ehowton (ehowton) wrote,


When I look back, I suppose it was my realization that new rules could be implemented at any time to adjust for new ways of thinking. At the time I wondered where else this evolution of busting paradigms might be applicable. Only recently did I come to the understanding that the answer was, "everywhere."

I'm very excited about this discovery. The way I see it, its a permutation of Gandhi's be the change you want to see in the world. We have the unique ability to POSITIVELY BEHAVE IN A DIFFERENT WAY than society expects us to! Something bad happens - smash that lemon into a wall of sugar with Gallagher's watermelon hammer. We don't have to be trapped by default reactions to situations. Reflective Equilibrium affords us the opportunity to fluidly perceive, appraise, deliberate and most importantly adjust our particular beliefs and judgments.

What does this mean to us in the sense of practical application? Just because everyone else behaves a certain way in a particular situation doesn't mean we have to! We can in fact behave entirely antithetical to expected reactions. Its a variation on the theme to throw a party celebrating a loved one's life in place of a somber wake. Where else could this crazy positivity be applied? Stress and grief happen - that's not in dispute - but how we behave afterward is entirely under our own control. "Life" doesn't always have to be about mere survival or conforming to the cookie-cutter expectations of a nuclear lifestyle; we can live, and thrive, in a life of our own creation.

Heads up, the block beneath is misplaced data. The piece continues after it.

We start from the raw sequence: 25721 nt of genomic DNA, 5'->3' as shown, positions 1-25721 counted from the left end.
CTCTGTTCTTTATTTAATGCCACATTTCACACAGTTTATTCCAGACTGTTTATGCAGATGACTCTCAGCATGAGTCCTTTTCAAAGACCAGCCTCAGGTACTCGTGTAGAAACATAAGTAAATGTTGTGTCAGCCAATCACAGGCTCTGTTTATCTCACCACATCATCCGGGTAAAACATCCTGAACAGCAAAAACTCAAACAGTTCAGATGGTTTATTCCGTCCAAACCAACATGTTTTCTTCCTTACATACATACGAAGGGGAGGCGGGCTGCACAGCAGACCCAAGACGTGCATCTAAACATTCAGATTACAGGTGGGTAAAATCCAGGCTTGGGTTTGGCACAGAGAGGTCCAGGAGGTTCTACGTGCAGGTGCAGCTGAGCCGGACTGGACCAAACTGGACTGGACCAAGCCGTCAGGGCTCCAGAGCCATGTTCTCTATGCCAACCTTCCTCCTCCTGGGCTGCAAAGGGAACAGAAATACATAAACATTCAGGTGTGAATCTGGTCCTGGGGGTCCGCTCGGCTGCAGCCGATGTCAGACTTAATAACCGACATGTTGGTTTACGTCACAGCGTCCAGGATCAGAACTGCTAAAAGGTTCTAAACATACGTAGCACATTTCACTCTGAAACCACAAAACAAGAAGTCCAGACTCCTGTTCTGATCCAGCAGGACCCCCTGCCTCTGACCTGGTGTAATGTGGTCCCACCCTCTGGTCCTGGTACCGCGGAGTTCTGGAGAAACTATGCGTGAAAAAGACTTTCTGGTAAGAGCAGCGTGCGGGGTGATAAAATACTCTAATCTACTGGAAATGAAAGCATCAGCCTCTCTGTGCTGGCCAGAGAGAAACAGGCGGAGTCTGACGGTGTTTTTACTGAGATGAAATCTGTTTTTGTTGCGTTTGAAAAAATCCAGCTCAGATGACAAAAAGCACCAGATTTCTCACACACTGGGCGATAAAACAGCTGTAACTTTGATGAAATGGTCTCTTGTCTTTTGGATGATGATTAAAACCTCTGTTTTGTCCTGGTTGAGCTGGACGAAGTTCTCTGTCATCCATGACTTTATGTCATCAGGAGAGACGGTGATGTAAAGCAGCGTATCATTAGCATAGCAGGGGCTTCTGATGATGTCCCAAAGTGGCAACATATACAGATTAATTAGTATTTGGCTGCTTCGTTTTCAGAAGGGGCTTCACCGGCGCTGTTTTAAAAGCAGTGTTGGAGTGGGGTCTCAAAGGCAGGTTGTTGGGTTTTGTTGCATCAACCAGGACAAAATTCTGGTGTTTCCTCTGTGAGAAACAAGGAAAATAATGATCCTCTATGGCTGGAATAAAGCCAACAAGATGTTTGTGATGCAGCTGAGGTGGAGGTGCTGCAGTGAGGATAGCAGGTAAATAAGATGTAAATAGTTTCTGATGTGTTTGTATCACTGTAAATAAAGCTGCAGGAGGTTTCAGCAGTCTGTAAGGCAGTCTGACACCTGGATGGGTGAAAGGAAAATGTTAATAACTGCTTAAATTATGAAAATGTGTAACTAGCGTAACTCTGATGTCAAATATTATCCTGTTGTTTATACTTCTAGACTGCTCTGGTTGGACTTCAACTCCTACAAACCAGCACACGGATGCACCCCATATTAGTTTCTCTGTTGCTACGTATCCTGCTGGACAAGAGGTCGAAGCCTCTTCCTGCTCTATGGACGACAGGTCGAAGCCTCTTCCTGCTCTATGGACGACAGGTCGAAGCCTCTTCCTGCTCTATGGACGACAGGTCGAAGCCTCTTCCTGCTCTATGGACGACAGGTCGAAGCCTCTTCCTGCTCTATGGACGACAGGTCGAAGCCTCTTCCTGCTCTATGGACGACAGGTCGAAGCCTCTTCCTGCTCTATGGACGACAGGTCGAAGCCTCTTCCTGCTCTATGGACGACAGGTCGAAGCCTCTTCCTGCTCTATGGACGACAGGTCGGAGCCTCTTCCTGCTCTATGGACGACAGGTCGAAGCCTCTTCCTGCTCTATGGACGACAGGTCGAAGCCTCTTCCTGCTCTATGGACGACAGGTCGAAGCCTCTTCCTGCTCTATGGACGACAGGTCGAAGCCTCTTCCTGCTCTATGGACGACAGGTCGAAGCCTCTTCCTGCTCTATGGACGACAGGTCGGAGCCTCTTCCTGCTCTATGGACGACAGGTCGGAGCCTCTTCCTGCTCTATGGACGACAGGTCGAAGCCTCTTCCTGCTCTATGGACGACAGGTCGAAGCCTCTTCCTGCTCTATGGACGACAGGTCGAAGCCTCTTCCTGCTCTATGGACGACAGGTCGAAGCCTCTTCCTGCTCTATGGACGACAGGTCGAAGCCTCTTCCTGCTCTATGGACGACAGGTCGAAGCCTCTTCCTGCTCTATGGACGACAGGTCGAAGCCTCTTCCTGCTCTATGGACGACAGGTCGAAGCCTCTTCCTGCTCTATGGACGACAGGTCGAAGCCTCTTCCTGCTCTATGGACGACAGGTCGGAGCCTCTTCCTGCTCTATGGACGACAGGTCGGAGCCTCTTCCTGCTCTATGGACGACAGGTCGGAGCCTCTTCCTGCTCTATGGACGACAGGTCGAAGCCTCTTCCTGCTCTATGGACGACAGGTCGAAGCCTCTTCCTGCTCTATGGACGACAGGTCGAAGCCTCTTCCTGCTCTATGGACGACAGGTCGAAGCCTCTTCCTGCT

By adjusting to external influences and re-evaluating changes outside our control there is nothing that says we have to behave in any certain order or respond to stimuli negatively. I reject the notion that bad feelings have to be nurtured in any event. It might even be as simple as selfishly choosing positivity as a longer-term solution to a potential problem. The possibilities are seemingly endless.

Charles Cooley states that our self-concepts are formed as reflections of the responses and evaluations of others in our environment. That's great if you live in a rigorously open-minded environment of self-evaluaters. Less so in an environment of self-deprecating conformists. See where I'm going with this? The "rules" we cling to as far as our behavior in any given circumstance are simple constructs of conceptualized subjective culturalizations, not punitive legislative laws. Because they are not real, we do not have to follow them.

While it may be societally acceptable to snub someone who is purposefully rude, what would the fallout be if we instead responded with kindness? I personally will not be ensnared by someone else's expectation of conformist negativity. Dogs and cats *can* live together without the mass hysteria. How are YOU going to be unexpectedly positive today?
Tags: psychology

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